On 24 June, 2015, Telegram published the Bot API, enabling machines to talk Telegram. From that day on, not only can human use Telegram, so can machines.
For those who don't know what Telegram is, it is a messaging app, very much like WhatsApp. This tutorial is going to teach how to send a Telegram message to your Raspberry Pi, and how to make your Pi telegram back.
Step 1: Install Telegram on Your Phone, Obviously
Go to App Store (iPhone) or Play Store (Android), download and install Telegram on your phone.
Now, you can use Telegram. Not yet for the Raspberry Pi. Telegram reserves a special kind of accounts for machines, called bot accounts. As the owner of your own Pi, you have to obtain a bot account for it.
Step 2: Text /newbot to BotFather
Open Telegram on your phone, search for a user called BotFather. As the name implies, he is the Father of All Bots.
As you may have guessed, he is not of our own species, but is actually a machine. He accepts special commands, because he does not understand plain English very well.
To obtain a bot account, text him /newbot. (you need the slash '/' in front) He will then ask a couple of questions. In the screenshot above, I call my bot "Dicey Clock". You will see why in a few moments. But you can give it any name you want.
At the end of process, you will be given a token, something like 123456789:ABCdefGhIJKlmNoPQRsTUVwxyZ. This token represents the bot account. You are going to put this token on the Pi.
Here, we have a problem. How are you going to copy this lonnnnnnng token from the phone to the Pi? By hand?
Step 3: Use Telegram's Web Version
Aside from being a smartphone app, Telegram may also be used on a web browser.
On your PC, open a browser, go to Telegram's Web Version. It will ask for your phone number, then send you an SMS message containing a code. Enter the code, and you will be led to an interface very similar to your Telegram app.
Find the conversations with BotFather. You should see the token right there. Now, you can easily copy-&-paste the token from the browser window to the Pi, whenever you want, as often as you want.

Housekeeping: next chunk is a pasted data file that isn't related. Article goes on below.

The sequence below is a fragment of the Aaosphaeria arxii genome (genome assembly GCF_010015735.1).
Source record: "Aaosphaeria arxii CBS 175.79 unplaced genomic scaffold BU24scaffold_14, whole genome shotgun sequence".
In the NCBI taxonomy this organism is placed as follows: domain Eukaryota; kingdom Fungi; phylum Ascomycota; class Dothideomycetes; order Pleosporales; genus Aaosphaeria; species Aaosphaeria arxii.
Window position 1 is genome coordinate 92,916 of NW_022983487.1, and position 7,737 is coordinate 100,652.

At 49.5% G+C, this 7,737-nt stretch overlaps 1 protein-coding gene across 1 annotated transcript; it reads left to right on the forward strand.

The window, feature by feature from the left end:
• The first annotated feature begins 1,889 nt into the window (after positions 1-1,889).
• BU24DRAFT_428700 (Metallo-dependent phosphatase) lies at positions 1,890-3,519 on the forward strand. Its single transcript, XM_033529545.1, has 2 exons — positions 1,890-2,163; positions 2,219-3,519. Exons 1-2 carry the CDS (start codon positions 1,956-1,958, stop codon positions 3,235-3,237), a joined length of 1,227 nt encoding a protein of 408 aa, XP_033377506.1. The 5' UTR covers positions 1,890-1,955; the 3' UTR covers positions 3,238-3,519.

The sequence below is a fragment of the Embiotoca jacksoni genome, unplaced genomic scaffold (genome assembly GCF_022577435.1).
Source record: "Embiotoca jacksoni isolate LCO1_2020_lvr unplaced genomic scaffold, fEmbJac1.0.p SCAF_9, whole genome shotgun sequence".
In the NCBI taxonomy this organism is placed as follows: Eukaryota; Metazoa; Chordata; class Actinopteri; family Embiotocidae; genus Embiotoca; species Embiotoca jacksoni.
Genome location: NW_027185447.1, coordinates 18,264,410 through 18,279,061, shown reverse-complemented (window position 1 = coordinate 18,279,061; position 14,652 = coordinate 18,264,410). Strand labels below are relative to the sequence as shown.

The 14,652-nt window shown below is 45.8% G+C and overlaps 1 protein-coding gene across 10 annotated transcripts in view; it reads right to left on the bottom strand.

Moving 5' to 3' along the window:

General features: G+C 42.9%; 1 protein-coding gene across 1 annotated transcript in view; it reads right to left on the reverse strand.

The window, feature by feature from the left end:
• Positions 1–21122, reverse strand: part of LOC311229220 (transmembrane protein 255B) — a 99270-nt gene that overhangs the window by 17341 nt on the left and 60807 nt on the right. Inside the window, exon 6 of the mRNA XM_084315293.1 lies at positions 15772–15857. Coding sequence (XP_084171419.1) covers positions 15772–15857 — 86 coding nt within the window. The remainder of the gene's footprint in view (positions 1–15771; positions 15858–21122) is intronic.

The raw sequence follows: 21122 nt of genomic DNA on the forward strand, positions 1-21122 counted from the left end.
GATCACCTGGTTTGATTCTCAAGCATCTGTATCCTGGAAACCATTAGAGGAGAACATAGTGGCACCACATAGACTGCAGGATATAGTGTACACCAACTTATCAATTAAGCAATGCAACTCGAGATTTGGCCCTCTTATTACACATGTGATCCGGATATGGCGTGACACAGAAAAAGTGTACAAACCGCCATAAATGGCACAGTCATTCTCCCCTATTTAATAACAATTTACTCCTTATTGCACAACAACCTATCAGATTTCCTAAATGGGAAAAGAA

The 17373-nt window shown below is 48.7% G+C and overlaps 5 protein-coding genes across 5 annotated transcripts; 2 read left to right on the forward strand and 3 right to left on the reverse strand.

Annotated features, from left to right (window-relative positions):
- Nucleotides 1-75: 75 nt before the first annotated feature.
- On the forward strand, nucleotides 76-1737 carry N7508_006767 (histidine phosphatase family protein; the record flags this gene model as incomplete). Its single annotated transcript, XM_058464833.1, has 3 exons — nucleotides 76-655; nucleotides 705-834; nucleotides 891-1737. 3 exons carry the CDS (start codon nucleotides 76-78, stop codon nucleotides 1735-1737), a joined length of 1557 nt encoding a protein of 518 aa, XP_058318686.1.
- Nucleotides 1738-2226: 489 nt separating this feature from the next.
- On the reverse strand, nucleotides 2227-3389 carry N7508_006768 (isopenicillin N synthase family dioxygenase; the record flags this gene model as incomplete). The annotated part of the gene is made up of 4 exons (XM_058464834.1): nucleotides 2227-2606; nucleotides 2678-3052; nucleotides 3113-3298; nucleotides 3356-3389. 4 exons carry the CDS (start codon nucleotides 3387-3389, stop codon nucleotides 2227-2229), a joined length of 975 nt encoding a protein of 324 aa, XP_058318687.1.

Step 4: Install Telepot on Raspberry Pi
Step 5: Test Token
On the command line, type python to enter the Python interpreter.
In the Python interpreter, enter these three lines, as in the screenshot above:
bot = telepot.Bot('*** copy bot token from browser ***')
I have blurred out my bot's token and id. You should keep yours secret too. Having the token means having access to the bot account.
If the last command, getMe(), returns a dictionary describing the bot account (as in the screenshot), all is good. Type exit() to leave the Python interpreter.
If not, you have copied the wrong token. Type exit() to leave the Python interpreter. Then type python to come in again, and repeat those three lines of code.
Step 6: What Is a Dicey Clock?
Are you still wondering why I call my bot Dicey Clock? It is because I want it to behave like this:
- when you text it /roll, it will reply with a random integer between 1 and 6, like rolling a dice.
- when you text it /time, it will reply with the current time, like a clock.
Such a bot is not very useful, but it serves as a first example of what a bot can do. Once you gain more Python experience, possibilities are limitless.
Save the code in the above screenshot into a file on the Raspberry Pi. If you don't want to write it by hand, you may copy it from here. Remember to insert your bot's token into the code.
Preceding a command with a '/' is Telegram's convention. You don't have to follow it, but following it has benefits, as we will soon see.
Step 7: Run It and Text It
Assuming you have named the file you have just saved "diceyclock.py", type python diceyclock.py to run the bot.
Open Telegram on your phone, search for your bot using its name or username. Text it /roll or /time, and see how it responds. It is quite fun to have a Raspberry Pi answering your text, isn't it?
This is only a beginning. You can basically use Telegram to tell the Pi to do whatever you want. This is, by far, the easiest way for you to keep in touch with your Pi, from anywhere in the world.
I could have stopped here, but I want to tell you one more thing, that Telegram has a way to save typing. You don't have to actually type the commands every time.
Step 8: BotFather Can Save You Typing
Text BotFather /setcommands. He will ask you to provide a command list for one of your bots. Look at the left screenshot above to see how I did it. Pay attention that the first letter of each line of the command list has to be lowercase.
After that, exit Telegram. Force-stop it if you want. Open it again, and go to your bot's page (not BotFather's, but your own bot's). Type a slash (/), and you should see something like the right screenshot above - Telegram will list out the commands for you. You only have to tap on it.
I hope this tutorial helps you set up a Telegram Bot on Raspberry Pi for the first time. As I said, this is only a beginning. For as long as you can communicate with your Pi, you can tell it to do whatever you want, or you can tell it to tell you whatever it wants.